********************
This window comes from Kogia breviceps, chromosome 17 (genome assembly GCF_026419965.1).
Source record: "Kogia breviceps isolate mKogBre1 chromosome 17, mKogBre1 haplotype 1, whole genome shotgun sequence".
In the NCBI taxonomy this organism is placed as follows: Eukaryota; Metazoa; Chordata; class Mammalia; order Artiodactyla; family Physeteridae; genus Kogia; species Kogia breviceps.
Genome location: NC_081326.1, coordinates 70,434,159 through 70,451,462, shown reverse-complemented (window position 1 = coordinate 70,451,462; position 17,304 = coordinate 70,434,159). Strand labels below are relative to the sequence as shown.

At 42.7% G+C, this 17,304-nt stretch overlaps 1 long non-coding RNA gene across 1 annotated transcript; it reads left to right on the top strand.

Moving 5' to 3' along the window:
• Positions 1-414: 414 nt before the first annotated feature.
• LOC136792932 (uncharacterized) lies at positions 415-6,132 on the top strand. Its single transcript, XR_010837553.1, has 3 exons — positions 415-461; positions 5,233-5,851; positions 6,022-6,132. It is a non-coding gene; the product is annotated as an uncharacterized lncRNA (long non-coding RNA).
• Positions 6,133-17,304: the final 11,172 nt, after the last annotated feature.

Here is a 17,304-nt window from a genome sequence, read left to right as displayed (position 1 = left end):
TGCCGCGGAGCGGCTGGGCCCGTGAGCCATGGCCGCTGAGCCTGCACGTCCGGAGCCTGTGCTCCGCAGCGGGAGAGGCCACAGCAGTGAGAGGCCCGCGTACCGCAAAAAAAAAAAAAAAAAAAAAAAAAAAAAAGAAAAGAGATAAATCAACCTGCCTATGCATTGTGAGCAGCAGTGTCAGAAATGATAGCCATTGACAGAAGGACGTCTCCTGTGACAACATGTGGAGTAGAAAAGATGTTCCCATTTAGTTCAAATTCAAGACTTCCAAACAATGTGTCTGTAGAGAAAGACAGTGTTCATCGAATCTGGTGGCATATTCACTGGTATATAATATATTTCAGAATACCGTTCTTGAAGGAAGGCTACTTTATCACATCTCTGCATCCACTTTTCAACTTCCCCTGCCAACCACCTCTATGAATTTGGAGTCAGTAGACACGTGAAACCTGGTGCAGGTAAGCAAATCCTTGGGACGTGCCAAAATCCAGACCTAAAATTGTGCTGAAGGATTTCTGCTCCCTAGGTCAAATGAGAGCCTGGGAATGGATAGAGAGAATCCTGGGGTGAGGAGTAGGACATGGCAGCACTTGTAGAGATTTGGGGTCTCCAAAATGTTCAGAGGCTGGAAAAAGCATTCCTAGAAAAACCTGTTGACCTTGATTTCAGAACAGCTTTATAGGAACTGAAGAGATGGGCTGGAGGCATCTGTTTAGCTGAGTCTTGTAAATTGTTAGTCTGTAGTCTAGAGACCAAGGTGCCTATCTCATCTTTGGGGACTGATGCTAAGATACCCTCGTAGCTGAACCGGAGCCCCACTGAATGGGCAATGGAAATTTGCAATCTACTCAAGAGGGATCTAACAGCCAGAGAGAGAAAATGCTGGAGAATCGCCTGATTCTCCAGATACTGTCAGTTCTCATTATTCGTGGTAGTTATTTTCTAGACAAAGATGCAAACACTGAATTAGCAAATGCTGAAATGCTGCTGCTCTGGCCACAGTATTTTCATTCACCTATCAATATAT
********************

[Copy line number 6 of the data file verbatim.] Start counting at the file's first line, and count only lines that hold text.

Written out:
Moving 5' to 3' along the window: